There’s so much missing information with respect to original tomahawks, and spike tomahawks in particular, since they were rarely dated or decorated, and any time you can develop information on background, locate finds, etc. It’s a valuable tool for collectors, reenactsors, historians, and contemporary makers.
You may recognize the name L’ Arbre Croche, if you’ve read Allan Eckert’s books, as it comes up often regarding the Ottawa characters involved in his historical narratives. Perhaps the most famous Ottawa, discussed extensively by Eckert, and many others, is Pontiac, who ironically died, via a tomahawk to the skull, from behind – assassinated by another Indian, while in the Mississippi country.
In 1763, Pontiac led a small confederacy in rebellion against the Americans/British, which resulted in Cornstalk’s 1763 destruction of the Greenbrier Valley, not to mention the destruction of 9 British forts around the Great Lakes. However, the large forts at Detroit, and Fort Pitt, held – barely. This tomahawk could have been in the presence of Pontiac. It may have seen the fort at Detroit.
This area on the cost of Michigan was used as a capital of sorts for the Ottawa people in the 16th, 17th and 18th centuries. Ottawa war councils were held around a massive crooked tree which could be easily seen silhouetted against the sky from Lake Michigan. This tree became symbolic for the entire area, and was the source of the French phrase, “L’ Arbre Croche.”
A tall, crooked pine tree overhanging a high bluff,
served to designate what was probably the most important
Indian village in the north, prior to the advent of the
white man. “Wau-go-naw-ki-sa” the Crooked Tree
could be seen for many miles by the occupants of approach-
ing canoes. After rounding the northwestern extremity
of what is now Emmet county, in the state of Michigan,
on their way south, it was a familiar sight, and one that
never failed to bring exultations of joy from the brave
and daring Ottawas.
Just where the Crooked Tree stoodThe Crooked Tree: Indian Legends and a Short History of the Little Traverse Bay Region, by John C. Wright, 1917, at pp. xi
we have been unable to ascertain ; but tradition says it was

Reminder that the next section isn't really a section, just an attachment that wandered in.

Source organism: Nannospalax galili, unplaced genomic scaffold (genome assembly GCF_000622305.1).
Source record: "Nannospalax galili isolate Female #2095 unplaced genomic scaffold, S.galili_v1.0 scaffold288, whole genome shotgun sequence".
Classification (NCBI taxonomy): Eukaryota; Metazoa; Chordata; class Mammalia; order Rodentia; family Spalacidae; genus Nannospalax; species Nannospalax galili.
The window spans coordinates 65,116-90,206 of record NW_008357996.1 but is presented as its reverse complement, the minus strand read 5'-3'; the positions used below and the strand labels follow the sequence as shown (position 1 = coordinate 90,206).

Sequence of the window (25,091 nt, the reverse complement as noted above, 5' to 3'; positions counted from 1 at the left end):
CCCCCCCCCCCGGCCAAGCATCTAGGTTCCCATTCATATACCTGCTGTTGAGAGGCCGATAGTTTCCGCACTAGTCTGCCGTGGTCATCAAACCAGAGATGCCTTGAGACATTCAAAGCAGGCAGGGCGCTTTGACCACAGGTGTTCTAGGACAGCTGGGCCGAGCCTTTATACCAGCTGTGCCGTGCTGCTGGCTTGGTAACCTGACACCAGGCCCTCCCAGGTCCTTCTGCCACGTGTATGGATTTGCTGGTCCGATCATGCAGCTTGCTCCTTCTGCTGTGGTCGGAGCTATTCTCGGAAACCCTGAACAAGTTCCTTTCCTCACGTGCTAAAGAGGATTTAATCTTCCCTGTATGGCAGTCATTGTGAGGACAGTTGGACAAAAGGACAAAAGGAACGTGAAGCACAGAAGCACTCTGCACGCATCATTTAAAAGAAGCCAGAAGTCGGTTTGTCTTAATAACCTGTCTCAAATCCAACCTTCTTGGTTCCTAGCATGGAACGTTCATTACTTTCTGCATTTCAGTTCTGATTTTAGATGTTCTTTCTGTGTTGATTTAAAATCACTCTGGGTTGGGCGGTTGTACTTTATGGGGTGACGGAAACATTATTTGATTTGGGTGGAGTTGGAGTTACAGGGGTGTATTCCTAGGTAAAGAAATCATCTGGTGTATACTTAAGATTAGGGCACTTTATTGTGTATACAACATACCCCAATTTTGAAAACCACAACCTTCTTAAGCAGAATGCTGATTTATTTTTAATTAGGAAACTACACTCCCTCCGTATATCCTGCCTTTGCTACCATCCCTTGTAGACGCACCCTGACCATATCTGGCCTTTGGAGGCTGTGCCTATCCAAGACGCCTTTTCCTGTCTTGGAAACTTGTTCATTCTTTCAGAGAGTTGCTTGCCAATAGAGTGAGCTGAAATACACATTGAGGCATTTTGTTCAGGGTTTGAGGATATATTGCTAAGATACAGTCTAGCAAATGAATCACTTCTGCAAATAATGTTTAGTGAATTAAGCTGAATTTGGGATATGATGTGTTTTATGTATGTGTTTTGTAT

in the vicinity of Middle Village of the present day. Ac-
cording to the legend it was bent by Na-na-bo-jo. For-
merly it was straight, but as the great hunter and chief-
tain was climbing the hill one day at this point, with his
canoe over his head, the end of the boat caught on the tree
and gave him a bad fall. In anger he struck the tree a
blow with his fist and bent it over. Where he hit the
trunk a large swelling came out, and henceforward every
knot or growth protruding from a tree was called
When the French missionaries arrived upon the scene, they named the place “L’Arbre Croche”; and in the course of time the whole of what is now Emmet county, from Harbor Springs north was known by that appellation.
L’Arbre Croche proper was once the center of missionary operations extending over a wide territory, and was the largest Indian village in the region of the Great Lakes. It was situated at a point now called Middle Village, where a mission was established in the latter part of the seventeenth century.
In later years the name L’Arbre Croche was applied to
the mission at Harbor Springs.
I am sure that one cannot visit the site of the famous
old village without being thrilled with inspirations of
nature or overcome by a feeling of sadness at the memories
of a departed race. The very trees and stones seem to
speak with living tongues of the glory of bygone days,
filling the soul with vivid impressions of the place that
early association made so dear to the heart of the red man.
The delightfully fringed valley and flats below the highThe Crooked Tree: Indian Legends and a Short History of the Little Traverse Bay Region, by John C. Wright, 1917, at pp. xii-xlii
hill and along the beach cannot be surpassed for beauty
and loveliness of landscape anywhere on the western hemi-
sphere. Shady nooks and leafy bowers, where the Indian
lover wooed his sweetheart and told the old, old story
over again as songbirds caroled in the branches above, are
in evidence on every hand ; while long lanes and mossy
paths penetrate the forests in all directions. Standing on
the shore at the close of day, the magnificent sunset so re-
nowned in this northern country can be seen in all its
glory, filling the earth and sky with its splendor and majesty. Verily, the American Indian had a keen appreciation
of the beauties of nature.
A large amount of fur trade era artifacts from that time period has been found in that stretch of shoreline, between Ft. Du Buade, Ft. Michilimackinac, and Harbor Springs. I’ve posted some of the items in our collection before, mostly found by the same individual who found this spike hawk.
Indian camps were first established all along the Lake Michigan shoreline at various points including Cross Village, Middle Village (Good Hart), Seven Mile Point (seven miles north of Harbor Springs), and Harbor Springs.